New Documentary Sparks Discussions About Race, Equity at Oak Park High School

People gather in the Oak Park and River Forest High School cafeteria to discuss their reactions to the new documentary that was filmed at the school. It raises questions about how black students in particular are treated at the school, which is considered high performing, diverse and progressive.
People gather in the Oak Park and River Forest High School cafeteria to discuss their reactions to the new documentary that was filmed at the school. It raises questions about how black students in particular are treated at the school, which is considered high performing, diverse and progressive. Linda Lutton/WBEZ
People gather in the Oak Park and River Forest High School cafeteria to discuss their reactions to the new documentary that was filmed at the school. It raises questions about how black students in particular are treated at the school, which is considered high performing, diverse and progressive.
People gather in the Oak Park and River Forest High School cafeteria to discuss their reactions to the new documentary that was filmed at the school. It raises questions about how black students in particular are treated at the school, which is considered high performing, diverse and progressive. Linda Lutton/WBEZ

New Documentary Sparks Discussions About Race, Equity at Oak Park High School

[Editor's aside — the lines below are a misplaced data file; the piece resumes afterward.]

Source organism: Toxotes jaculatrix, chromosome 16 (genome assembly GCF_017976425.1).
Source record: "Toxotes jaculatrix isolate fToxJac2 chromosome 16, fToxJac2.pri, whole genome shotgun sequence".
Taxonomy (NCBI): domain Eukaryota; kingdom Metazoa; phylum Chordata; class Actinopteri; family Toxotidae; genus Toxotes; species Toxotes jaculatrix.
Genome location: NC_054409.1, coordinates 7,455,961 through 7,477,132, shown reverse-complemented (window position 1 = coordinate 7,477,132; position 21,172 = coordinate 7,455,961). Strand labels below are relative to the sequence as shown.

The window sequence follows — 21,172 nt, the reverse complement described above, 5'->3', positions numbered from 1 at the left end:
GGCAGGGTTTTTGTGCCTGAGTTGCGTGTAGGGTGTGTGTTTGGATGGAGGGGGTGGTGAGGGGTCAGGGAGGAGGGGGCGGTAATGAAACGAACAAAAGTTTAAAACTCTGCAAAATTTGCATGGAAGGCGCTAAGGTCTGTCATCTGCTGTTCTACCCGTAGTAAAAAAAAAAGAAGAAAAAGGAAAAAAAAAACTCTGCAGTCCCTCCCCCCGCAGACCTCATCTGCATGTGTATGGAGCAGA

Hundreds of people gathered at Oak Park and River Forest High School Sunday evening to watch the first episode of the new documentary TV series America to Me, as it premiered to the nation.

Filmmaker Steve James — who made the movie Hoop Dreams — spent an entire school year inside Oak Park and River Forest High School, known as one of the area’s most successful, diverse, and progressive schools. The documentary examines issues of race and equity and questions whether black students at the school — who make up a quarter of the student body — are getting an equal education or even feel welcome there.

The high school does not always come off well in the 10-part series, but the school is screening every episode — and hosting small group discussions afterwards. Last night, more than 200 people stayed to talk about what they’d seen. WBEZ education reporter Linda Lutton was there — and listened in.

Click the “play” button above to hear some of the discussion.

Linda Lutton is an education reporter at WBEZ. Follow her @WBEZeducation or @lindalutton.